A number of books have chronicled the history and vehicles of the Bristol Omnibus Co. It was one of the largest and greatest of British bus operators and - with a nod in the direction of Midland Red - unique in that, as well as operating buses, it also constructed them and supplied them to the entire industry. This book is a little different.
The author spent two decades working for the company as a conductor and driver. A devotee of buses and keen amateur photographer, for several years during the late 1970s he kept a record on film of the company's vehicles and operations as he experienced them. He visited the extremities of the company's territory and sometimes even took his camera to work with him to snap his own bus on little-known services at obscure locations. On Saturdays, when maintenance staff only worked a half day and he had the place to himself in the afternoons, he strolled around the yard of the company's main depot and Central Repair Works at Lawrence Hill, where `time-expired' buses awaiting disposal to dealers and their spanking-new, freshly delivered replacements were to be found. Oddities not normally seen on the roads, or vehicles from the fascinating ancillary fleet, were usually present.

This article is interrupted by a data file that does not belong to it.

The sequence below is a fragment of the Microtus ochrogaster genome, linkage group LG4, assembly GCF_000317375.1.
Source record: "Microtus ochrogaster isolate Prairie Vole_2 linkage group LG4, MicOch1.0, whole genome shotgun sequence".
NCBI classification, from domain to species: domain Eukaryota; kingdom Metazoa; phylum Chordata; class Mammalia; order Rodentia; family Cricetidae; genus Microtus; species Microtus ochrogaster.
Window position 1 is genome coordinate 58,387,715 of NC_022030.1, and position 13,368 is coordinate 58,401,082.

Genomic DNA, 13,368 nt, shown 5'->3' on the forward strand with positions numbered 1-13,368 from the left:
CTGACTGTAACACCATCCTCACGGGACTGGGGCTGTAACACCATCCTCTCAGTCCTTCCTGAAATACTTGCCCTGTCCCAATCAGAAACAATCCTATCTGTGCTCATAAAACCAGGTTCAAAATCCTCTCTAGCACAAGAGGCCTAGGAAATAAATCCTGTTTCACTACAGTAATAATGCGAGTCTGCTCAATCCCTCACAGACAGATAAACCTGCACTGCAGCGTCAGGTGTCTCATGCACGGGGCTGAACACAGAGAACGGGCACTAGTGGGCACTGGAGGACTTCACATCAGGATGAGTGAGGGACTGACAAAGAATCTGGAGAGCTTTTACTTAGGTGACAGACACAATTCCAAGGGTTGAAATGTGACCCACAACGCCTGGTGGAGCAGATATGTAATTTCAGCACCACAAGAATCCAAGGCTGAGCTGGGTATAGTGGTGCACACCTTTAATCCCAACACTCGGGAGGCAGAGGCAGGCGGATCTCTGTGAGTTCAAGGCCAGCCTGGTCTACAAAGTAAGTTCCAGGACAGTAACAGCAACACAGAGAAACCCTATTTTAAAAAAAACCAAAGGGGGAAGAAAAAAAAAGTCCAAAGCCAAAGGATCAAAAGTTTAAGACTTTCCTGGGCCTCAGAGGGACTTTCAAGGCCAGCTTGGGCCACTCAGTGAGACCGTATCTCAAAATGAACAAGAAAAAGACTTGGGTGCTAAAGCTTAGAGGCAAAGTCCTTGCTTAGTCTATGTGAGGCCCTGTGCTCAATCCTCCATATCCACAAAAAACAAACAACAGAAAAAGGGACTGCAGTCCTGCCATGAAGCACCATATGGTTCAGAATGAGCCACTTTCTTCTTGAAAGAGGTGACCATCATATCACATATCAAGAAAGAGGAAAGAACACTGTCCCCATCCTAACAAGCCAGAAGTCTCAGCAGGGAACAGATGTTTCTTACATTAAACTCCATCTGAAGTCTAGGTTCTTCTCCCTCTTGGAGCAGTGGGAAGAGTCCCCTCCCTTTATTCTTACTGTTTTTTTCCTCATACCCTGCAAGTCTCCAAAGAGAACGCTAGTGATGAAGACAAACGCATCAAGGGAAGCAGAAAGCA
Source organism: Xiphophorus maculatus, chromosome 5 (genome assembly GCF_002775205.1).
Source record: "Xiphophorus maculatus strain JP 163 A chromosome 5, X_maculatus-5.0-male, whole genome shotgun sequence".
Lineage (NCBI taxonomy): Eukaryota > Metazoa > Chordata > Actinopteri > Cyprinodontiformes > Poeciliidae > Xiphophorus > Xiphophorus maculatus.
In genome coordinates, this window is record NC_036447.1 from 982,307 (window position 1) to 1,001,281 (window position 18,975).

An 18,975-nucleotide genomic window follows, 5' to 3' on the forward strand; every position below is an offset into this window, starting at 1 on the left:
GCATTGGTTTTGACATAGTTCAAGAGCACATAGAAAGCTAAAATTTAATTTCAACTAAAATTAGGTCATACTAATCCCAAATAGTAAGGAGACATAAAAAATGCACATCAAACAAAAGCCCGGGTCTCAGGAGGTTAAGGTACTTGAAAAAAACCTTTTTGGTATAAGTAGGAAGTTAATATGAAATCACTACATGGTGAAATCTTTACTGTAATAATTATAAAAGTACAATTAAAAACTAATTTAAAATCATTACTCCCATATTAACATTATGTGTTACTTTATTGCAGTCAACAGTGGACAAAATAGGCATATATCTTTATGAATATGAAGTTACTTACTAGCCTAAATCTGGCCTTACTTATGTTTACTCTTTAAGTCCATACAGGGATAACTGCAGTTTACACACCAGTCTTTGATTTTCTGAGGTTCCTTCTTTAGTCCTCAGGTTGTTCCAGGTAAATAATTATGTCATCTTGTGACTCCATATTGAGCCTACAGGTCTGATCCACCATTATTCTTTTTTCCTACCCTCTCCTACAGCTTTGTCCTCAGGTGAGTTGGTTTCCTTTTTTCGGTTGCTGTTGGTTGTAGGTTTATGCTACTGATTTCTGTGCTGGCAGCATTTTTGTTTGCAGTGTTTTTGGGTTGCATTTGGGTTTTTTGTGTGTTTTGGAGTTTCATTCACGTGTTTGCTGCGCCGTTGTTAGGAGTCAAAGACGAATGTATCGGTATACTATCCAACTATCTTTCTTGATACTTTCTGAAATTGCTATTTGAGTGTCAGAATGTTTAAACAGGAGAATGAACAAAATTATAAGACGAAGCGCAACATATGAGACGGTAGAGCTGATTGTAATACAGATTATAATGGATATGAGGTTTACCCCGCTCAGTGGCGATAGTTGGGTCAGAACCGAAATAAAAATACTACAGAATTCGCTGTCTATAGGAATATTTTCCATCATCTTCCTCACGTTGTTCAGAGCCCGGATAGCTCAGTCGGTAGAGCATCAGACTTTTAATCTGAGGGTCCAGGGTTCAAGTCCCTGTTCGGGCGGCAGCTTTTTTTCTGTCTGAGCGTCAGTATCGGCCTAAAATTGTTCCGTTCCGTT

This wonderful collection of photos is of particular poignancy in that it records a period on the very eve of this famous company's demise. Within a few years it had been broken up into `operating units' in readiness for the privatisation apocalypse of 1986 and the deregulation of the industry. These were its Twilight Years.